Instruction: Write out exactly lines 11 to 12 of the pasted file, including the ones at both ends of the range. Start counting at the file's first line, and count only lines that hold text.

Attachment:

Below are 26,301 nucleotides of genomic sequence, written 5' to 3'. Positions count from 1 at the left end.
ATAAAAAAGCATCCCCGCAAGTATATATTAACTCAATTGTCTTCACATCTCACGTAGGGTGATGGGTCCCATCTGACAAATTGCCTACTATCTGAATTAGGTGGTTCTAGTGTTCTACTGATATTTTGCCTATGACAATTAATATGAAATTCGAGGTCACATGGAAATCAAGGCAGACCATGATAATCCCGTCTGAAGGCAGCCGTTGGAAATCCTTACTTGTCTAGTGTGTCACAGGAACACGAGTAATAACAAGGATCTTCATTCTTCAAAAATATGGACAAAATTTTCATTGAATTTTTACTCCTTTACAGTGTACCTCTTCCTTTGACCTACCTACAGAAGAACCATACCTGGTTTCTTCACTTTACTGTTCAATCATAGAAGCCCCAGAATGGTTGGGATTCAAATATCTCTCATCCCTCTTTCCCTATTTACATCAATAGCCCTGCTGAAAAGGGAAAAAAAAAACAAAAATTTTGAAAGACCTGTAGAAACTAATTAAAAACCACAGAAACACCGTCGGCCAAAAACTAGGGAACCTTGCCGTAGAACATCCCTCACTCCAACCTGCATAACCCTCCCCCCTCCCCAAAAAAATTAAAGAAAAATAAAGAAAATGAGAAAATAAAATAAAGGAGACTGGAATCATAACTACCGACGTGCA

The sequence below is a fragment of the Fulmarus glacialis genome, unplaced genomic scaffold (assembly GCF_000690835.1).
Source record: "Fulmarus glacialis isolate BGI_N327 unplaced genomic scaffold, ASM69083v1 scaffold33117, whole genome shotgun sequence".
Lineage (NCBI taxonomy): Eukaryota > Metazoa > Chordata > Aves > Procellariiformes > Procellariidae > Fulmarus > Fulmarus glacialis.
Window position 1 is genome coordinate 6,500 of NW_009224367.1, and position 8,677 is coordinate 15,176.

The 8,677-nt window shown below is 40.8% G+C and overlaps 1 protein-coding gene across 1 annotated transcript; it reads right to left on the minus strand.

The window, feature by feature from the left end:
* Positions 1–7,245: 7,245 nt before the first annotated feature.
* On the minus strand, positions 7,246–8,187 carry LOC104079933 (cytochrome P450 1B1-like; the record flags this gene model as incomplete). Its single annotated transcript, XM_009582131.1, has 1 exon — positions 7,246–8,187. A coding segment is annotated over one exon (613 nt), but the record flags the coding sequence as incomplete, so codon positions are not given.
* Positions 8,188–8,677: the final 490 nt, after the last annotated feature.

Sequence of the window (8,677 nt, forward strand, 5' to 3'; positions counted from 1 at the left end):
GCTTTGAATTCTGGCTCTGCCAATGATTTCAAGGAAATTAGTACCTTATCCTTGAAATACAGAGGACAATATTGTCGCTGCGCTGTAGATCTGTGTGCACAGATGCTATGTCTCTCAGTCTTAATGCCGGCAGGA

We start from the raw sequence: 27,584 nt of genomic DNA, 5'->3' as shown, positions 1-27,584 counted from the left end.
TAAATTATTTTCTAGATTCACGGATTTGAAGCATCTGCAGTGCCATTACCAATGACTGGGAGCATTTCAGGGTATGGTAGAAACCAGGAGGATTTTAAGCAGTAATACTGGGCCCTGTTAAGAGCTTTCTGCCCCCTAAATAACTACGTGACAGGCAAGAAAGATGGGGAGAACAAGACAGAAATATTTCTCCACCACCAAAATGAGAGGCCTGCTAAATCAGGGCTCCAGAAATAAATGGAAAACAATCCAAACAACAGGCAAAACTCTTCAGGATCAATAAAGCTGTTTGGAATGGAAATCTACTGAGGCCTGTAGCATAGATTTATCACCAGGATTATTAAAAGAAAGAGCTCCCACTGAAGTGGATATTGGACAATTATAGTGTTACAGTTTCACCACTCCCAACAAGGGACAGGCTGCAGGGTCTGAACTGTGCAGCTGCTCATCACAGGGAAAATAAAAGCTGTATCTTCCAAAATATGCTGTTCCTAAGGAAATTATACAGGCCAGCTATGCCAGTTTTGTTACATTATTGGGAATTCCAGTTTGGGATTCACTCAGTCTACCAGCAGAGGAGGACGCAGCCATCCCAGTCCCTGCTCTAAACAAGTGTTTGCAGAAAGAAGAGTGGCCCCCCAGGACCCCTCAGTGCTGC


* Positions 8,188–8,677: the final 490 nt, after the last annotated feature.

Sequence of the window (8,677 nt, forward strand, 5' to 3'; positions counted from 1 at the left end):